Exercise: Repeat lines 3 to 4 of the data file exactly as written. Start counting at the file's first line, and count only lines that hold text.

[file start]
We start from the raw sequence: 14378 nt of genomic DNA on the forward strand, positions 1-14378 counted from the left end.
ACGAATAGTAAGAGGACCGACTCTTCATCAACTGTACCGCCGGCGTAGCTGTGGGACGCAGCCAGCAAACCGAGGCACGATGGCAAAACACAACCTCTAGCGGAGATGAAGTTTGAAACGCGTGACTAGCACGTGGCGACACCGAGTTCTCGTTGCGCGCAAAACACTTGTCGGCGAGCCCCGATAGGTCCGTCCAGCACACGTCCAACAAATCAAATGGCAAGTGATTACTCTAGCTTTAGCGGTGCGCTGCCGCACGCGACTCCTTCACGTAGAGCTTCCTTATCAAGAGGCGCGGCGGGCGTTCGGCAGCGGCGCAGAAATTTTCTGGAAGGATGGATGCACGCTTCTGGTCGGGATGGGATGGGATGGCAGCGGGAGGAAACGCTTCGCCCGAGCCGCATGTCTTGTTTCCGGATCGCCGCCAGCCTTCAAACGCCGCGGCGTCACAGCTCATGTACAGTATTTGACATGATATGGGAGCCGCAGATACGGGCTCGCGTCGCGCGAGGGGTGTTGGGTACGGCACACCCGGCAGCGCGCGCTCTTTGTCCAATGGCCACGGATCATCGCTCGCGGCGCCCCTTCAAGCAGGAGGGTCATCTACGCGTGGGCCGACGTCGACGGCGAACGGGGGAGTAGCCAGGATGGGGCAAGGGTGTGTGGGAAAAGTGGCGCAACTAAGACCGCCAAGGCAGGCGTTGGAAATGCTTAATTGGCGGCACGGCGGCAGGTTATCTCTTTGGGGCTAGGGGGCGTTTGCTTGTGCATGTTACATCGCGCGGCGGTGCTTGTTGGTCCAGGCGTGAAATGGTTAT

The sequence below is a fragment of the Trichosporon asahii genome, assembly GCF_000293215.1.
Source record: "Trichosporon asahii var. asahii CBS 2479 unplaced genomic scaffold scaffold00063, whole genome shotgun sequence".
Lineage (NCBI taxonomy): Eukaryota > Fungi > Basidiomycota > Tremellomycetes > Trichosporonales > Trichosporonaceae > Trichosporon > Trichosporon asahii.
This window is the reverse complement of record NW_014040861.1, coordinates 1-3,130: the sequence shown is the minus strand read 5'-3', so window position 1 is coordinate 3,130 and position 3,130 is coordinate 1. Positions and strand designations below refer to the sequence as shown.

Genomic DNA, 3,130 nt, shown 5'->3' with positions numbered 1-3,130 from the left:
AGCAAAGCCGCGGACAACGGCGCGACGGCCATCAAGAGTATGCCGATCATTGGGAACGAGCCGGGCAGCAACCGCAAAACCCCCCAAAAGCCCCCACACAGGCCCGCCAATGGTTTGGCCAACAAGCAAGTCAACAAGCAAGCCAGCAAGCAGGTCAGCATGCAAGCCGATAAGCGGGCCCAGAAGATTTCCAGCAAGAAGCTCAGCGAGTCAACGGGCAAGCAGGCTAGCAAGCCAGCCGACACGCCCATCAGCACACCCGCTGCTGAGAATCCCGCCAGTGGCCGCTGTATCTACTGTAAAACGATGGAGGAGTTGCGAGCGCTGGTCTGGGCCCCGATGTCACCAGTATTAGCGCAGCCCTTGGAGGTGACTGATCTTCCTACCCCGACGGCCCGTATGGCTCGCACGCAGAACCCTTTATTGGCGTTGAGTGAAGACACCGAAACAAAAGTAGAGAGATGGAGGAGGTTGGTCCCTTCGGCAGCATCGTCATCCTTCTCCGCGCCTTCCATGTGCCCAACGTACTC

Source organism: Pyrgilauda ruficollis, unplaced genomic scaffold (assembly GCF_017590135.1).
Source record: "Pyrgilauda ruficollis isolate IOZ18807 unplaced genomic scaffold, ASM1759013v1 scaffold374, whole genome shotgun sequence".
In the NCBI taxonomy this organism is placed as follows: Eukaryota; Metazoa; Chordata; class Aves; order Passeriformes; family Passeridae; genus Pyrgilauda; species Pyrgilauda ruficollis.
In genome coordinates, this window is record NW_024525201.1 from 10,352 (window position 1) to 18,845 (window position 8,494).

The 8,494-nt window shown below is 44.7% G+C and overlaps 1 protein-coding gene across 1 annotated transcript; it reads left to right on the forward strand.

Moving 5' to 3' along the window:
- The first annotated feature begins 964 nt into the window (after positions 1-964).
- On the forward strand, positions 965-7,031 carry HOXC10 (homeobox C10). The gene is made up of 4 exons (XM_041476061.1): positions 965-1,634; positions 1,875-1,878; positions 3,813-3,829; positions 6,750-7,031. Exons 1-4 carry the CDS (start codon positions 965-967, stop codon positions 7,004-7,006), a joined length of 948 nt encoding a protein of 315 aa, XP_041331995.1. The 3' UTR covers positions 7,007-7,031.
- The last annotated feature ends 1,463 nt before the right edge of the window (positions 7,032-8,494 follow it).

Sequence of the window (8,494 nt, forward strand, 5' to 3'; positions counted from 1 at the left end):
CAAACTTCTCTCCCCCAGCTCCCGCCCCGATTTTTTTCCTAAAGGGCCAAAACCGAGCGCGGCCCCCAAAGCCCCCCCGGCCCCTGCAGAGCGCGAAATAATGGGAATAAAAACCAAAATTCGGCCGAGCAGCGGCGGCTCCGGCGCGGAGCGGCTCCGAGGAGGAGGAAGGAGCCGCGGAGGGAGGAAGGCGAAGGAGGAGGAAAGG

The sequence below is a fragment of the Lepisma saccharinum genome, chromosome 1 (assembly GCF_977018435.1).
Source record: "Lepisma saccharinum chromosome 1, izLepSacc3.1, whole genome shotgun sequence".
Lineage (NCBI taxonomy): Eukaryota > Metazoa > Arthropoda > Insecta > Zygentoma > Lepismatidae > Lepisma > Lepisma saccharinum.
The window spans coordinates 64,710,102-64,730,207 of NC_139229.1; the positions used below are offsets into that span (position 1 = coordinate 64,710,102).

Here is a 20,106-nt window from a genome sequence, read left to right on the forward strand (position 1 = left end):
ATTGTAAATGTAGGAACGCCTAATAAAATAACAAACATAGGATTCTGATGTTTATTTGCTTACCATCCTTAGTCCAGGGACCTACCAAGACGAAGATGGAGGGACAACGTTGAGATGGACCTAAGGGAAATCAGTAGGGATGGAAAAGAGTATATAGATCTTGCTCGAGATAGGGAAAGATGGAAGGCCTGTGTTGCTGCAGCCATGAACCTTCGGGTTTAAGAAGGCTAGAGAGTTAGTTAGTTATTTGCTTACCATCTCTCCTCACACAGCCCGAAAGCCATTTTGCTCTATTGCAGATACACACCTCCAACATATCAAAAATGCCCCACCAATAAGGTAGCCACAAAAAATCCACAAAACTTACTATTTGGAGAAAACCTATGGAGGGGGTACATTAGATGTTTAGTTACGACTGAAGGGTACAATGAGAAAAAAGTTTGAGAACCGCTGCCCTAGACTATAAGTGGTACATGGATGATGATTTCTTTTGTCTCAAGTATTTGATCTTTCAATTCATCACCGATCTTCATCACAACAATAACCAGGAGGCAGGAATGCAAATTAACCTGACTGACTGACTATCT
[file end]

The sequence below is a fragment of the Trichosporon asahii genome, assembly GCF_000293215.1.
Source record: "Trichosporon asahii var. asahii CBS 2479 unplaced genomic scaffold scaffold00063, whole genome shotgun sequence".